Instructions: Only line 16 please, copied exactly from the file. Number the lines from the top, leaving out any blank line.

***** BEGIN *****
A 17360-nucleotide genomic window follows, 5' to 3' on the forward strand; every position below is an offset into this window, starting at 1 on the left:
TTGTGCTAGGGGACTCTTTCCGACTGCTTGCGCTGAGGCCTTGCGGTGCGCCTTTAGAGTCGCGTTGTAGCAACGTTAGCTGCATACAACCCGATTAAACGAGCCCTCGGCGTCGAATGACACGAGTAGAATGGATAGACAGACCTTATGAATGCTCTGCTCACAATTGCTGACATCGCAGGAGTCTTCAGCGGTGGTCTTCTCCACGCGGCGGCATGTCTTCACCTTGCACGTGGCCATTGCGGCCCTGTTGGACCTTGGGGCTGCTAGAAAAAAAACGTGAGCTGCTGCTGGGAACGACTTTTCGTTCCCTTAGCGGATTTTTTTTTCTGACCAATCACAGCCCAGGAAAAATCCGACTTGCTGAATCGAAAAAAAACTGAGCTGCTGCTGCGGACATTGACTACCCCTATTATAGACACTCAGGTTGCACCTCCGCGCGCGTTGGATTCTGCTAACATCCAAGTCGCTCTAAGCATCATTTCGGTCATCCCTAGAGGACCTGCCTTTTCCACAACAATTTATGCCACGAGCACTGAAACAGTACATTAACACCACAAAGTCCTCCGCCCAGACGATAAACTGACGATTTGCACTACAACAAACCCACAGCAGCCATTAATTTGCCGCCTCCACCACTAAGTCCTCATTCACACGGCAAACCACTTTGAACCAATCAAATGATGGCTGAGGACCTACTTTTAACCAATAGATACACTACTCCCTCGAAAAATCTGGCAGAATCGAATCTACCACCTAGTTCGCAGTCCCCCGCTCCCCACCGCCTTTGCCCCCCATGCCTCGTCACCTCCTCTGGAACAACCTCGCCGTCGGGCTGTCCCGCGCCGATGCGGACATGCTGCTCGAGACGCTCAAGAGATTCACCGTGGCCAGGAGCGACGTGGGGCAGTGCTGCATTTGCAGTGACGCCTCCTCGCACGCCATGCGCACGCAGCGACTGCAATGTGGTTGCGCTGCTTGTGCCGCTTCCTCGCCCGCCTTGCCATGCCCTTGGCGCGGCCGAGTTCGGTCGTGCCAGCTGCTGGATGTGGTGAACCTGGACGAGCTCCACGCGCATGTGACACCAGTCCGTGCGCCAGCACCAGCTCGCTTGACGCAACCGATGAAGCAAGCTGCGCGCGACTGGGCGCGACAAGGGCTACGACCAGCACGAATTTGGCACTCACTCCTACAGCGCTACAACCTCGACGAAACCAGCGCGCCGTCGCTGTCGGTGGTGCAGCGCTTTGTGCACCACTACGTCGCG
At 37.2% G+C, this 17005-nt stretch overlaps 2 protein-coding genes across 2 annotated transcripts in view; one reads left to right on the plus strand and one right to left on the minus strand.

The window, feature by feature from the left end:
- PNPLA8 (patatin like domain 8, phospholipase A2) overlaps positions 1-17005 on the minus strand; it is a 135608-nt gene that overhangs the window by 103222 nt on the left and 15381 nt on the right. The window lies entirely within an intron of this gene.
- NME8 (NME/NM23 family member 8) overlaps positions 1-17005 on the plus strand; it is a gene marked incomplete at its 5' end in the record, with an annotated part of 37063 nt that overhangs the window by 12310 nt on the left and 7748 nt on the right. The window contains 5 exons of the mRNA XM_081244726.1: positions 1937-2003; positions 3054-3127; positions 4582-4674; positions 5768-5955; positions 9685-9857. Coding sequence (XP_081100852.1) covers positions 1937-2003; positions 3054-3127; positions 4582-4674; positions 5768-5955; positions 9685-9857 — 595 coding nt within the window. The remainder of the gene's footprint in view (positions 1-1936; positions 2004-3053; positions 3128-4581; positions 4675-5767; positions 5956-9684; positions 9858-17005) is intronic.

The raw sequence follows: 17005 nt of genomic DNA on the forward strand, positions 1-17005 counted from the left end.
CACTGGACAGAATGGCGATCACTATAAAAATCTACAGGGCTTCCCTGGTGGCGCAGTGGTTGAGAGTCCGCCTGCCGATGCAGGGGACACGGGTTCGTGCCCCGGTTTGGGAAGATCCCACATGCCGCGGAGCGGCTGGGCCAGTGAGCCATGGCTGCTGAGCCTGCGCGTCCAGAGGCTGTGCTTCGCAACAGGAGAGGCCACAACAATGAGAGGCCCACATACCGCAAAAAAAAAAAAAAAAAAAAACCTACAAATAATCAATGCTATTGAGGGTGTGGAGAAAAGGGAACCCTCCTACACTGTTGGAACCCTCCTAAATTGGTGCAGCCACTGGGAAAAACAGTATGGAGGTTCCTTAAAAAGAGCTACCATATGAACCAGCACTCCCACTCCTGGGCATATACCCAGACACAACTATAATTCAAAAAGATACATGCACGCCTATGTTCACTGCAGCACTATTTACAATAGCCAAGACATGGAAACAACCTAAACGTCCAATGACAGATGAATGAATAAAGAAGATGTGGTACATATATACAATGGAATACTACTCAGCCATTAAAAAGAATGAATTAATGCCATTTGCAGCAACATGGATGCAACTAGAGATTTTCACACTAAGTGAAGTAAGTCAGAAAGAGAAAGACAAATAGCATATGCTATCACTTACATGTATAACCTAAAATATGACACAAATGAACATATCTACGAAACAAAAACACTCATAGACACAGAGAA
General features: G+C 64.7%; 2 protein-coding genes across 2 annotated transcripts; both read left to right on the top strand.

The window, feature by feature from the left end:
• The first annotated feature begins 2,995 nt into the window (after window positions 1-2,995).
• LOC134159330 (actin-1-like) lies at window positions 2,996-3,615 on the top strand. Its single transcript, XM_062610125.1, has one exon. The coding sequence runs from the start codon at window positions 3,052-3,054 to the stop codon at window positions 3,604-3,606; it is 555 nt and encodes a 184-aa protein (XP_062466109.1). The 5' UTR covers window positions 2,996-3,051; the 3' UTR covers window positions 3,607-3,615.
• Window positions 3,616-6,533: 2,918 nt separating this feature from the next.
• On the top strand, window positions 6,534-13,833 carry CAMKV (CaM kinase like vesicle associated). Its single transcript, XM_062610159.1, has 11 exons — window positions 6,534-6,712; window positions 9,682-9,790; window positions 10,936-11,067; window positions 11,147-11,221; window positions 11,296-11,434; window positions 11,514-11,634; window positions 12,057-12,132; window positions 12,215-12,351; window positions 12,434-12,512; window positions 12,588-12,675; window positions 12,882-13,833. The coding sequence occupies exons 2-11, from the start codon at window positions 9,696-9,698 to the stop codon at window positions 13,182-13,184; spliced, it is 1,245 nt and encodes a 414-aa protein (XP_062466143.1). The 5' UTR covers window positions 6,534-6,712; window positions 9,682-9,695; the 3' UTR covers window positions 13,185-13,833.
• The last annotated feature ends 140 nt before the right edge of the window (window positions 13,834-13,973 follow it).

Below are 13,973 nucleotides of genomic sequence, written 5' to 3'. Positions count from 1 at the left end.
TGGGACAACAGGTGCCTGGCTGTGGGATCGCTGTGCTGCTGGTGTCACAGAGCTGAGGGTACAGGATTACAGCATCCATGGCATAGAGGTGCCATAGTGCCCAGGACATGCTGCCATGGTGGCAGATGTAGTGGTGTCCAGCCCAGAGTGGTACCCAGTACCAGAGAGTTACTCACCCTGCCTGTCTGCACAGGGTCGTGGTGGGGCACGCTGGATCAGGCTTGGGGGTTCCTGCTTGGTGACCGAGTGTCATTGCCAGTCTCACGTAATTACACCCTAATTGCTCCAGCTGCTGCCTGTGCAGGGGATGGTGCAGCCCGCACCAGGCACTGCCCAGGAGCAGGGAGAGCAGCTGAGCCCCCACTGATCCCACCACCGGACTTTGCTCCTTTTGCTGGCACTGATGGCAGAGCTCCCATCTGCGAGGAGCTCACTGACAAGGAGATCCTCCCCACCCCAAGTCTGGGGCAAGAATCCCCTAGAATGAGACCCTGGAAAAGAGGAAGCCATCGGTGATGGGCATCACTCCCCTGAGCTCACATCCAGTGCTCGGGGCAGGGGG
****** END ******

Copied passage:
Below are 13,973 nucleotides of genomic sequence, written 5' to 3'. Positions count from 1 at the left end.